Collection, reporting and application of operational, clinical and functional outcomes data will emerge as a primary driver for contracting and reimbursement, and will increasingly become a source of comparative effectiveness for physicians and hospitals. When conducting assessments, we routinely ask medical and hospital staffs what they collect for outcomes. While virtually every hospital and physician will acknowledge they should be (and should have been) collecting outcomes, very few actually do. Most hospitals reply that they collect patient satisfaction and mandated measures. The most common physician response is that they (anecdotally) have high patient satisfaction. One surgeon shared that an Oswestry was collected on every surgical spine patient but the information was not used.
John Pracyk, MD, PhD, a neurological surgeon and medical director for the Center for Spine and Brain Health at Mercy Medical Center in Oshkosh, Wis., coined the term "surgical meritocracy" to denote a new culture of measurement. Because consistent and broadly based outcomes have not been collected, many surgeons are naturally skeptical of the means and uses of such data. Dr. Pracyk's experience is that measurement precedes understanding and provides a genuine basis for improving care and substantiating value. "The surgeon may believe they are good, but does someone who's keeping score or paying for care believe they are good? Physicians will be weighed, measured, and perhaps found wanting. Performance of all types, including the level of patient engagement and satisfaction are now, or will soon be, subject to measurement."
While this can be a challenging transition, Dr. Pracyk offered encouragement. "This is the new culture that could bring a new found honesty and satisfaction back to the practicing surgeon," he says. "Being able to translate outcomes data into actionable items is the next step."
At present there are few nationally established standards for collection of orthopedic, spine and pain care outcomes. Several professional associations have initiatives to define standards but none are universally accepted. This absence creates opportunities for physicians and hospitals to advance the definition of best practice for outcomes. When done properly, outcomes collection, reporting and application is a joint responsibility for hospital and physicians. Because of their operational infrastructure and resources, in most cases, initiatives should be resourced by hospitals and collaboratively managed by both hospital and medical staff.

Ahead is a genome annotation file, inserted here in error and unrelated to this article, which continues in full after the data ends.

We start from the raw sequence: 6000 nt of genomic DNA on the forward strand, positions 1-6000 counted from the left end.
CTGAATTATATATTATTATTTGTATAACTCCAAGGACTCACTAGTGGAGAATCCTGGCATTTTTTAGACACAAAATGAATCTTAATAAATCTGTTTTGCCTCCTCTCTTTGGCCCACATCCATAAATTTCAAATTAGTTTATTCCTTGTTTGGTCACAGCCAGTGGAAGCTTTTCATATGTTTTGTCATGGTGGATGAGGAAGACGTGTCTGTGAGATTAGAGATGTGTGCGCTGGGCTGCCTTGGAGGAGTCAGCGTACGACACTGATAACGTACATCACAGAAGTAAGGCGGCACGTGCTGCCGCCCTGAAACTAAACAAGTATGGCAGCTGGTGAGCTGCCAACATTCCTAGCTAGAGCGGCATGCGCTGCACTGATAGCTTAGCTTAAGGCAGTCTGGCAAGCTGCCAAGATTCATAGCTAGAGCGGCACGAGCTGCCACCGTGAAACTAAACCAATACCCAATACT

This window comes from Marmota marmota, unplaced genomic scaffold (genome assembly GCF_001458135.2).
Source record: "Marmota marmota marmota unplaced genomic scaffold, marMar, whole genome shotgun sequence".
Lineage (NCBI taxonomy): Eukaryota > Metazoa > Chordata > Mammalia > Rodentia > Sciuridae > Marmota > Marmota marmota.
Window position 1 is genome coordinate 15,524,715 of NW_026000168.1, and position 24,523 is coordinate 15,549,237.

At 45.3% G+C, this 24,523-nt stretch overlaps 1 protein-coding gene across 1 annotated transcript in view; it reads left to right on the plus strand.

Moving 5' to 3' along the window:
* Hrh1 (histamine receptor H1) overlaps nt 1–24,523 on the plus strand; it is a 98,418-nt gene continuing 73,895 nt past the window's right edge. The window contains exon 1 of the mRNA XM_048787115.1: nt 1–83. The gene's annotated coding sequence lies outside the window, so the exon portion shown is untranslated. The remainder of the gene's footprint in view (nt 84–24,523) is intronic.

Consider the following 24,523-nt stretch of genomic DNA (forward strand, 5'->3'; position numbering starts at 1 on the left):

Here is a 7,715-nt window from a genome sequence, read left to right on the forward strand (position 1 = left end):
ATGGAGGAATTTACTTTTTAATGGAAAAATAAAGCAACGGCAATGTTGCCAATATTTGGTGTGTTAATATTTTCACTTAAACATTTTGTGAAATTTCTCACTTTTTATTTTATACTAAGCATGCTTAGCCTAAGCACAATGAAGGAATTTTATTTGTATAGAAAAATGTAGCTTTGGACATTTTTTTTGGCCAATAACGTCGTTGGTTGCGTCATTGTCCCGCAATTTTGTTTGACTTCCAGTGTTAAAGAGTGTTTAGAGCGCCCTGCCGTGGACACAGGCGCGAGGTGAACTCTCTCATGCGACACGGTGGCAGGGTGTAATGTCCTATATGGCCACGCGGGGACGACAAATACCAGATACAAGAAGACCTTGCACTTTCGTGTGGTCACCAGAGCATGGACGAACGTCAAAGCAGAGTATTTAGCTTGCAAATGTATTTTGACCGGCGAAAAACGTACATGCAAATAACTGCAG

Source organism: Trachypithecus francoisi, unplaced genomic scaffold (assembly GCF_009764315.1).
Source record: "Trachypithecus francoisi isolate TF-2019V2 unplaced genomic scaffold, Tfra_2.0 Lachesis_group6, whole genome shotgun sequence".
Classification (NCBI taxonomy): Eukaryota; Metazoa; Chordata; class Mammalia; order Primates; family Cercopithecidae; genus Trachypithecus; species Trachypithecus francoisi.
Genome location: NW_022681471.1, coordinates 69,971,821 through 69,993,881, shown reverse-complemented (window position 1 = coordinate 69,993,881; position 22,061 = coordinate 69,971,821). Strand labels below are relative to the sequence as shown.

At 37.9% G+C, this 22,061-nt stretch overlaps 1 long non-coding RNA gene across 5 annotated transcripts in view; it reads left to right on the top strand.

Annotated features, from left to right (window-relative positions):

Defining qualityWith the advent of pay for performance and other reimbursement models, hospitals and physicians will increasingly
measure and report data such as:
• Patient experience
• Functional outcomes (i.e., non-surgical, post-surgical/interventional results)
• Operational data (i.e., ALOS)
• Clinical indicators (specialty specific)
• Financial data (i.e., contribution margin, market share)
This data will be used to benchmark individual hospital and physician care against national, regional and payor data on a specialty specific basis. Additionally, data can be used to seek specialty certification, accreditation, preferred reimbursement, or in the mid- to long-term, inclusion or exclusion from provider panels. This will require investment now to yield long-term benefits.
Our perspective is that there will be a window of opportunity for hospitals and their medical staff to proactively and collaboratively define quality metrics with their payors. While the Centers for Medicare and Medicaid Services and other government agencies will proceed with quality and payment demonstrations; community, academic and private hospitals have an incredible opportunity to pilot with private payors on a small scale and proliferate novel and effective models of care and management.
Furthermore, rather than being dictated to, providers can collegially define quality and best practice. According to physiatrist John Hart, DO, of PeaceHealth Medical Group, "This is the time for institutions and hospitals to learn from their past and step into the future. By inviting the insurers, not only to the table, but into the living room and having a long discussion on what the ideal future should look like, proactive institutions and physicians can be fundamentally involved in constructing their future in matters of quality. Simply put, if we do not engage with payors, they will dictate the future to us ... and with reason." With the history between providers and payors being antagonistic, such proactive collaboration can result in trusted partnerships that lead to true innovations and sustained engagement.
Changes in reimbursement and greater physician-hospital collaboration will alter the landscape of healthcare. Those that accept that change is inevitable and proactively prepare for it can have a significant role in shaping their futures and avoiding the prospect of having change dictated.
Patrick Vega, M.S., is Principal for Vega Healthcare, a consulting firm supporting physicians and health systems in Spine, Orthopedics, and Neurosciences with:
-Center of Excellence Development
-Assessment, Strategic Planning
-Service Line Development